The role of artistic researchers is not to describe their work – it’s something else entirely.
By Professor Barb Bolt, Faculty of Fine Arts and Music.
Talk about scientific research and a few things immediately spring to mind: randomised controlled trials, journal articles, momentous breakthroughs … And while those things are also true in the arts (one need only look at the University’s Music Therapy discipline for proof) the parameters are often different. So, what does “artistic research” in a Faculty such as ours look like?
The terms “artwork” and “work of art” tend to be used interchangeably but it’s useful to tease them apart. The artwork may be defined as the production – the performance, recital, painting, sculptural installation, drawing, film, screenplay, novel, poem or event that has emerged. Meanwhile, the work of art is the work that art does: the movement in concepts, understandings, methodologies, material practice, affect and sensorial experience that arises in and through art and the artwork.
The mapping of this movement allows artistic researchers to identify and argue for the research’s claim to new knowledge, or rather new ways of knowing – which, of course, is what all research does. But the positioning of the researcher as maker and observer, and the multi-dimensional qualities that arise in artistic research, gives artistic research its particularity.
The role of the artistic researcher is not to describe his or her work, nor to interpret the work, but rather to recognise and map the ruptures and movements that are the work of art in a way not necessarily open to others. The artist-as-researcher offers a particular and unique perspective on the work of art from inside-out as well as outside-in.
In August, Dr Simone Slee, former Head of Sculpture and Spatial Practice and now the Research Convenor at VCA Art, as well as being a successful practising artist, was awarded a 2018 University of Melbourne Chancellor’s Prize for Excellence for her PhD thesis: Help a Sculpture and other functional potentials – the first time an artistic research thesis has been recognised with this particular accolade.
As Simone observed in 2016:
Centering myself within the process of the artwork’s production was the most important factor in garnering my voice within the writing. Once I enabled this to occur the project began to drive its own agenda, developing an autonomy that was also akin to an artwork itself. Commencing with the artwork this firstly generated the research questions that then enabled these to be tested, sometimes contradicted, adjusted and clarified, and provoked new questions as they applied to the work.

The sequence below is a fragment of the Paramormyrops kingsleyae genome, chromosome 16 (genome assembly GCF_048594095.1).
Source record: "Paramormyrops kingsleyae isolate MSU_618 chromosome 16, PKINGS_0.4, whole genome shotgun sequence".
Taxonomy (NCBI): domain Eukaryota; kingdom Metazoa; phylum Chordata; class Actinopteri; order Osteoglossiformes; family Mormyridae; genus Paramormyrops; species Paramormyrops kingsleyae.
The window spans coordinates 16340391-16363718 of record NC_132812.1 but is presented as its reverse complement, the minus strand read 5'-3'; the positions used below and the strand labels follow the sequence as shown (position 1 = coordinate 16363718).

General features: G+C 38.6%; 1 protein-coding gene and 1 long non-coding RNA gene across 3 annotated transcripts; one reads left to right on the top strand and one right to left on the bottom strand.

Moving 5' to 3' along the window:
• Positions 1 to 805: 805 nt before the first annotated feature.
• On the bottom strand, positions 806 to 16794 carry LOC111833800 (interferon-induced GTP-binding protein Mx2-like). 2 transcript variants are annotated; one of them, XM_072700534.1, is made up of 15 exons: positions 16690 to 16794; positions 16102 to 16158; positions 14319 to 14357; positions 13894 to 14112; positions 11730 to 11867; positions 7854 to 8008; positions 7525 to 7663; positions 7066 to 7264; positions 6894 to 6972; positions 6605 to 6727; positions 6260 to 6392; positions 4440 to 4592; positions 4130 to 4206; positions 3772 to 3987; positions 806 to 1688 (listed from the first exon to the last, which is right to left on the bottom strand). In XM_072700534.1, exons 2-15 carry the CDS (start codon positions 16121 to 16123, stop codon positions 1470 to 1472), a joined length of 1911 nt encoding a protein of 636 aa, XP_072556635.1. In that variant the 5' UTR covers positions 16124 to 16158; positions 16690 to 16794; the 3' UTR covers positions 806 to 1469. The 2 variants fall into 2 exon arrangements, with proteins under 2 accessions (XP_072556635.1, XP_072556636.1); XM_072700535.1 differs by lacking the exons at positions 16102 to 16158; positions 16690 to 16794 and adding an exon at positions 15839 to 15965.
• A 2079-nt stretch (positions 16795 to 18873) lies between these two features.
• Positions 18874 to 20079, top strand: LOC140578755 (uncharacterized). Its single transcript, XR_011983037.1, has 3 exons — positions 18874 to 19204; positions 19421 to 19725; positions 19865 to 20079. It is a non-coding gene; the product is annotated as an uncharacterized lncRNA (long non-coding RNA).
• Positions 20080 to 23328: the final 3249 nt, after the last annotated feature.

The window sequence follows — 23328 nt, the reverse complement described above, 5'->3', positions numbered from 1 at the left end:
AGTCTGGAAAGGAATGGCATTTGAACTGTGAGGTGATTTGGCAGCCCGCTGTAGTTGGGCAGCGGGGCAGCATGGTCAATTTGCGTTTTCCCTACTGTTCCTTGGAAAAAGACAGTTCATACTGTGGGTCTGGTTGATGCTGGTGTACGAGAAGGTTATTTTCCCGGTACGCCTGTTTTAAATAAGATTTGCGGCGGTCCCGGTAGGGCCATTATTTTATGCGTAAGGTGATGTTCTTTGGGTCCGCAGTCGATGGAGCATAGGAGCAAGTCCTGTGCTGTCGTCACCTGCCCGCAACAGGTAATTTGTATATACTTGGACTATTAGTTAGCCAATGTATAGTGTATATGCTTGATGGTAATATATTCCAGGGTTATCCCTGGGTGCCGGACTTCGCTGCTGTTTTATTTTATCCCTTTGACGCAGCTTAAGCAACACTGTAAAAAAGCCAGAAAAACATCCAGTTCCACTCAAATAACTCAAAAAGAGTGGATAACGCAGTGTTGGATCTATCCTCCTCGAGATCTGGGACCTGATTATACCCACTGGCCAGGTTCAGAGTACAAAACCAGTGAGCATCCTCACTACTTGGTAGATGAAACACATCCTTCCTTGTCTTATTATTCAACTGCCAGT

This centering of oneself within the artwork’s production is the most important factor in giving voice to what has become known variously as practice-led research, practice as research (PAR), creative practice research (CPR) or, more simply, artistic research.
It is a truism to say that words are inadequate to the task of encapsulating the material fact and the experience of the artwork and one could argue that any the kind of discursive mapping process is a distancing device that creates objective “data” and denies the embodied experience that is central to our encounters with art. The artwork must stand eloquently in its own way, and if it doesn’t it fails. In this very important sense, elite art practice is necessarily at the heart of artistic research.
But through mapping the work of art as well as sending their artwork out into the world, artistic researchers offer a unique perspective on art, demonstrating and arguing for the impact of artistic research in the broader realm, and particularly in the academy.
In other words, artistic research has opened the possibility for artists to find their voice in a field where hitherto they have been the object of study by art historians, musicologists, critics, curators, and cultural theorists, amongst others.